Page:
Here is what caught my interest this week:

If you have ever wanted to crash a party in a novel you have read, you have your chance with A Curious Invitation: The Forty Greatest Parties in Fiction by Suzette Field (reviewed by Bloggers Recommend) which features parties as different as Pooh’s Party to the prom in Carrie. There is a party from Thackeray, Defoe, Proust, Fitzgerald, and even the party my friends and I tried to replicate in high school – Bilbo Baggin’s Birthday party. This sounds like a wonderful read, easy to pick up and put down – a great nightstand book.

I listened to the Semple novel on the drive down and it has me thinking of what other books might be good listens. And then I read Matthew’s (A Guy’s Moleskin Notebook) review of Past Caring by Robbert Goddard. In the 1970’s an unemployed historian is asked by a wealthy South African to investigate the life of a disgraced politician who after WWI, lived out the rest of his career on the Island of Madeira. Was Edward Stafford’s fall due to an failed love affair with a suffergette or was there foul play involved? Using Stafford’s memoir as a base, the historian becomes involved in a mystery that spans three generations. Matthew writes, “The characters are well drawn and all have hidden motives. Not only are they bound by an entanglement of intrigue, misunderstanding and betrayal, they are all colored in shades of grey. They only come into full focus and shading at the end of the story.”

Happy Reading!

 

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Sunday Caught My Interest

This has been a difficult week for our community – at the beginning of the week, two beautiful fifteen year old girls died in a car accident. They went to our sister high school in our district, our big rivals, at the onset of spirit week leading up to the rivalry football game, the week leading up to their school’s homecoming. A week that should be spent in spirit activities and dance preparations has been spent in shock and mourning. Our own high school, who suffered a loss of their own in the death of a recent graduate earlier this summer, stepped up to a plate they didn’t want to face. Instead of “Beat U-High” the motto became “Unite”. Instead of “We are CV” it was “We are CVSD”. Instead of wearing our colors, our students choose to be decked out in their rival’s crimson and gold. When one of the student’s father requested donations to Toys for Tots, our students sprang into action with “Toys for Titans”. At the volleyball game, our girls gave their team hugs and roses. We had students go to the candlelight vigil, go to the soccer game to stand with a team having to take the field for the first time since the loss of one of their players. Our football team and theirs wore a matching “Unite” sticker at the game, and our Marching Band skipped preliminary warm-ups at a competition on Saturday so they could be in the stands to support U-High’s Band during their performance. There have been tears, multiple moments of silence, shared food, shared hugs, and at the end, an entire gym floor was filled with new toys.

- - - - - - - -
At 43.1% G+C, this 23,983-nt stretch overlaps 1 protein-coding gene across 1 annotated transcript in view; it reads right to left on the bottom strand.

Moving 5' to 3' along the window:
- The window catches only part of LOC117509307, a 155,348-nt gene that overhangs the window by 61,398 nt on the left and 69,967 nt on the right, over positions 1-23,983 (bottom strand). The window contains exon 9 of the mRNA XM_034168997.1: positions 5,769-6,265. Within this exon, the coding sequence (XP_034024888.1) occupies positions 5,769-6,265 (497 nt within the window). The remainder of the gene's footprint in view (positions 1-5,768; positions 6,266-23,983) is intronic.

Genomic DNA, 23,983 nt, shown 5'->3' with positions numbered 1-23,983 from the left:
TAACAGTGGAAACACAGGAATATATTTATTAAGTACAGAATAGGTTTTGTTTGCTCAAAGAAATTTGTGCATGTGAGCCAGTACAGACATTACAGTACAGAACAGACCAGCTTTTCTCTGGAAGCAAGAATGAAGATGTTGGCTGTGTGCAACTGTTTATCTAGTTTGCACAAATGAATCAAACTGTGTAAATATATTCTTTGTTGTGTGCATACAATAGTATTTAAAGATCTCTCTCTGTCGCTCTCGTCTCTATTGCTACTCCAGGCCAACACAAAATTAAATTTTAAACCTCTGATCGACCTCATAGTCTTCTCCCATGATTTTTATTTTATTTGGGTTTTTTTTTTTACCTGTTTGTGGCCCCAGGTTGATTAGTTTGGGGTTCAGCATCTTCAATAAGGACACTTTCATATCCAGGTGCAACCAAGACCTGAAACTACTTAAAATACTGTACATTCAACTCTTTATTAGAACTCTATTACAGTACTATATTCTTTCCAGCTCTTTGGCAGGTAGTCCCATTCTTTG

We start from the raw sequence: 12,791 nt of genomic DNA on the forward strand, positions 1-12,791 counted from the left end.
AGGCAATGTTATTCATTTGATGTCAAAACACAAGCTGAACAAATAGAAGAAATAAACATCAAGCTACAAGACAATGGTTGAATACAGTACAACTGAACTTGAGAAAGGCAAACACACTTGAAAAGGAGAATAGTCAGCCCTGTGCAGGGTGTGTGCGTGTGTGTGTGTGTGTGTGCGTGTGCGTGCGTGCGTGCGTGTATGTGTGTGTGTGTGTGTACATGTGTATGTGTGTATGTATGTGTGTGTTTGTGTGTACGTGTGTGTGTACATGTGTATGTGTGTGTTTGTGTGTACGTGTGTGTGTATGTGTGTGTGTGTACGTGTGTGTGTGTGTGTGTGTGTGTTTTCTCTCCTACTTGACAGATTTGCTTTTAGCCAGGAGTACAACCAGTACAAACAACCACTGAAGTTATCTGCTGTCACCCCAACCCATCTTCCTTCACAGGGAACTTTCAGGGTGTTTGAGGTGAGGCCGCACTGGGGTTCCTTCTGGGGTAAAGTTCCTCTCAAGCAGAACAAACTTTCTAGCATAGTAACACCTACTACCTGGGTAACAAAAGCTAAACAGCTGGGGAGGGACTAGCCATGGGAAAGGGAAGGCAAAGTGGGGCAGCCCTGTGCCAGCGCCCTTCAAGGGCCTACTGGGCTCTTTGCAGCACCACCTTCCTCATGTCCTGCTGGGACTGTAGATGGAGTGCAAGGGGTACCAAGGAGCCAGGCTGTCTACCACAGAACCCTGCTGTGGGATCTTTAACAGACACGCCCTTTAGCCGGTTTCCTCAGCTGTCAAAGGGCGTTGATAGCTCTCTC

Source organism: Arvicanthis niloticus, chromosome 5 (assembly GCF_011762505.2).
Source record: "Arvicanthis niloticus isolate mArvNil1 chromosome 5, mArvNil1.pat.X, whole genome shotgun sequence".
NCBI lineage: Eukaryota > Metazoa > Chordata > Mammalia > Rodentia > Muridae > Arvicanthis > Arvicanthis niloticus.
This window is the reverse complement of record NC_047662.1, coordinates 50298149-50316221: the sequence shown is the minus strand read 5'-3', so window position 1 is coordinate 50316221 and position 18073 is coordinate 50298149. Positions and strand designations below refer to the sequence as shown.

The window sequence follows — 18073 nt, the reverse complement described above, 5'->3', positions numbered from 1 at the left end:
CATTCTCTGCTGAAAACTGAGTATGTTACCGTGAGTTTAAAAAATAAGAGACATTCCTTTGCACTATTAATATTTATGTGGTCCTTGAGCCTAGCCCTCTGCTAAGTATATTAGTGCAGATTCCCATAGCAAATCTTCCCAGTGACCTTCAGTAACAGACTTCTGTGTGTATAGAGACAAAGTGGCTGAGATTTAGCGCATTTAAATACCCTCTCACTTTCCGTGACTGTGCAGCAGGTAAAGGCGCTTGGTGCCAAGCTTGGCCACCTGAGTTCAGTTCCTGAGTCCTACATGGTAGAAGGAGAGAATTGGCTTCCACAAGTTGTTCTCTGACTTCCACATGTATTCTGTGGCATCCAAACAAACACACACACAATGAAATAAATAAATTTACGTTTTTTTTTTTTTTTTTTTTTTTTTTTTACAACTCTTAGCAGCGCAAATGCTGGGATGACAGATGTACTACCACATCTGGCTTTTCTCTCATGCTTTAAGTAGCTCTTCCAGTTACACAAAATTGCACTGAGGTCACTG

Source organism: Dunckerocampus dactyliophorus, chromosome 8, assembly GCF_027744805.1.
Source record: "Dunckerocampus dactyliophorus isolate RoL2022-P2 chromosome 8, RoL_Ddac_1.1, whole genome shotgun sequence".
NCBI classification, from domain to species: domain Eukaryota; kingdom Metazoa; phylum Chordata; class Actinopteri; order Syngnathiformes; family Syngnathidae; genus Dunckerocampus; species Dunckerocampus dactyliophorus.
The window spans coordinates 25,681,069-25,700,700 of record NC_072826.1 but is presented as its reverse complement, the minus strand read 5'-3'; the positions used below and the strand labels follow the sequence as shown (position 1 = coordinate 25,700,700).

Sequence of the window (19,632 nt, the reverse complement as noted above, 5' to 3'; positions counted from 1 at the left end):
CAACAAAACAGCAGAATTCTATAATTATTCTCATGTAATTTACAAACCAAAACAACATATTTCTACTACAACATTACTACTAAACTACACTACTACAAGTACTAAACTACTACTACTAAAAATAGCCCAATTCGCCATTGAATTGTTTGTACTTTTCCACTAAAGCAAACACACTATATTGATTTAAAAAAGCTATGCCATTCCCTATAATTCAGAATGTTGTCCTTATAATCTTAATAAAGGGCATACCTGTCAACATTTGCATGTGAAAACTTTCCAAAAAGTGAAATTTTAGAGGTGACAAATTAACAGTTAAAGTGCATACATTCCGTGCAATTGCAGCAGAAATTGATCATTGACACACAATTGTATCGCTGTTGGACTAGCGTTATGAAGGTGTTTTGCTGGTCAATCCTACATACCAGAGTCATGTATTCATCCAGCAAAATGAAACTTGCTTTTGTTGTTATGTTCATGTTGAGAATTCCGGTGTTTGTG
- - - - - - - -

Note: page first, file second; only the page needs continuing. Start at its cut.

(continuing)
As I was going to sleep last night and thinking of the past week – of two girls just beginning their lives now forever frozen in photographs, of students struggling to understand the whys that are beyond comprehension – two words came to my mind.  I think of all the schools throughout the Hinterland that contributed toys and sent banners of support, and I think of all the giving, not just of material goods, but also of the intangible – the sharing of grief and the sharing of spirit. An entire community wrapped their arms around this school, these students, these families. When I think of that, the word that comes to mind is grace. And when I think of these teenagers, these children (for they are still children) and how much of what happened in the past week came from them; how it was student led and student driven, peer to peer. And then I think of all the young people I know, how they can focus and commit to something larger than themselves, how they can step outside of the self and see others around them. I see how they have such an awareness of both the immediate present and of the greater world. And when I think of that, I think of hope.

Here is what caught my interest this week:

Susanna Kearsley is more known for her books involving time travel but her latest, reviewed by Danielle of A Work in Progress, is more of a mystery with a dual timeline set both in the present and WWII. Every Secret Thing features journalist Kate Murray who is approached by a man talking of a long-ago murder and in the next moment, he is dead at her feet. This leads her to her grandmother’s mysterious past during the war and soon she is off trying to find answers.